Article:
A feast of family-friendly amusement, Fun Town Factory teems with arcade games, inflatables, a kids dance floor, and a panoply of pizza and confections. Like pigtailed popcorn kernels, children can bounce and tumble within the buoyant walls of an inflatable house or swoosh down a safe, air-filled incline. Tykes can scale a climbing wall to finally overcome their fear of walls or zap boredom with air hockey, skee-ball, and interactive video games in the arcade arena.
Currently celebrating its 25th anniversary, Popeyes remains the flavorful lovechild of Cajun and Creole cooking, serving up a wide-ranging menu. Connoisseurs of crispiness can stick with Popeyes’ famous New Orleans–style fried chicken meals ($4.49–$6.89) surrounded with savory sides ($1.59–$3.79) such as warm flaky biscuits, red beans and rice, coleslaw, mashed potatoes, Cajun rice, and more. Otherwise, slather some livers and gizzards ($2.99–$5.49) onto a biscuit and eat it, temporarily imbuing you with the chicken’s mighty strength and ability to smell time. Avian-averse appetites can feast instead on a shrimp po’ boy combo ($6.19) with a pecan pie ($1.49) or Mississippi mud pie ($1.99) for dessert. And to keep your famished family from impeaching you and electing a new parent, quell multi-person appetites with bona fide family meals ($10.49–$30.99).
Since 1957, HiBoy Drive-In's retro neon palace has been grilling and frying meals on the go. The classic quarter-pound HiBoy burger ($4.50) stacks a quarter-pound patty with basic burger accoutrements, including the secret-recipe HiBoy sauce, kept in a vault guarded by braver sauces. Crisp onion rings ($3.19) and crunchy pickles ($3.19) emerge from the fryer, ready to be washed down with a sweet peach Nehi float ($2.79).
In 1963, Vita and Jay Totta opened up their cozy café with a small counter, three tables, and four booths. Within three years, the couple’s following of loyal diners had overgrown their modest space, and they expanded to a larger location with more than twice the seating capacity of the original café. Another steady increase in popularity led the Tottas to create V's Italiano Ristorante as it stands today, which includes a spacious dining room, three private banquet rooms, a lounge, and an outdoor patio. When designing and building the restaurant in 1971, Jay—a professional architect—focused on creating an Old-World atmosphere where guests could enjoy everything from Sunday brunch to romantic candlelight dinners with their tax auditors. Patrons may also venture out to the restaurant's garden patio, where they'll eat by a stone waterfall and under the vines of a grape arbor originally planted by Vita's father.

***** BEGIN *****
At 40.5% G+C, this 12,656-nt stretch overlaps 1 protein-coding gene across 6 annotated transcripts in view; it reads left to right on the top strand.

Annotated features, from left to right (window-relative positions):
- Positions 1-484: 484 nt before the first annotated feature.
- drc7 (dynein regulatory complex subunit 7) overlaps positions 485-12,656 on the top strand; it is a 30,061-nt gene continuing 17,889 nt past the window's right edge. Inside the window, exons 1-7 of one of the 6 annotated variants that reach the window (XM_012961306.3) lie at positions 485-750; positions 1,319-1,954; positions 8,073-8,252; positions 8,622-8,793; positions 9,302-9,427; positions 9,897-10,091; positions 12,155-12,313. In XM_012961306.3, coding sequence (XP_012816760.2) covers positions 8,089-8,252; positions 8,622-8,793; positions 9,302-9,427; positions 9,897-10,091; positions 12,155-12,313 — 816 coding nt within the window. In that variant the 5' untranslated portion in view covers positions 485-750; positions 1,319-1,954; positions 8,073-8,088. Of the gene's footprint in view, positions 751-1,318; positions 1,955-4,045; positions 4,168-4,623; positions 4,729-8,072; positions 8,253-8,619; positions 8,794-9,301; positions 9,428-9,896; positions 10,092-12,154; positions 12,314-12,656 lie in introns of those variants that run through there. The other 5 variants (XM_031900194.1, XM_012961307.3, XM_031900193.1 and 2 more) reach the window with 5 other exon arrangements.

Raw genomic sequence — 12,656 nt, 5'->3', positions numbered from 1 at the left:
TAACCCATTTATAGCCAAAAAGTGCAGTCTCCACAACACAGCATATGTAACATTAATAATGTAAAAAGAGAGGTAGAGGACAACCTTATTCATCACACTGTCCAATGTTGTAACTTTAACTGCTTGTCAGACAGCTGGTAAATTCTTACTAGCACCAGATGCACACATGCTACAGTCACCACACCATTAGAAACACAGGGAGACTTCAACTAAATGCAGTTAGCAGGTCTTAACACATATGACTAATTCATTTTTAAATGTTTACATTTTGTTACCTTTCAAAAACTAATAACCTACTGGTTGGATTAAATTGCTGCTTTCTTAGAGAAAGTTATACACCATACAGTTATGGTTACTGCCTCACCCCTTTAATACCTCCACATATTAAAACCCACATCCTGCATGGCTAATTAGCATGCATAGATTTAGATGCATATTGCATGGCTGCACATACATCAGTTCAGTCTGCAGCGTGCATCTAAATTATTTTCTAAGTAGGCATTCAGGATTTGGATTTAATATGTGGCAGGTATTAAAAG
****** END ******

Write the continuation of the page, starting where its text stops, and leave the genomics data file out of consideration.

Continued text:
Red-and-white checkered tablecloths dress up the tables inside Zirpolo's, triggering comforting memories of the Italian joints of your youth. These classic linens welcome platefuls of pasta smothered in your choice of sauce, including pesto, alfredo, or bolognese. Chefs also churn out a number of house specialties, such as chicken marsala topped with mushrooms and seasoned cod filets paired with a lemon-garlic-parmesan sauce. Fresh bread accompanies each entree, ensuring that diners can sop up every last drop of sauce—even if they left their favorite squeegee at home.
Although Salvatore’s has changed hands three times, it never once strayed beyond the Garozzo family’s reach. Founded in 1991 by Mike and Alfio Garozzo, the restaurant bore the name Garozzo’s until 2003 when Alfio’s son—Salvatore “Sam” Garozzo—took over as full owner. Sam made several interior and exterior renovations, but he kept his family’s rich culinary traditions intact through a chronicle of Mad Libs and a menu of rich pastas, homemade gnocchi, and sautéed veal entrees. Sam’s vivacious personality earns the restaurant nearly as many loyal customers as the flavorful cuisine, as he makes an extra effort to check up on his customers throughout their meal.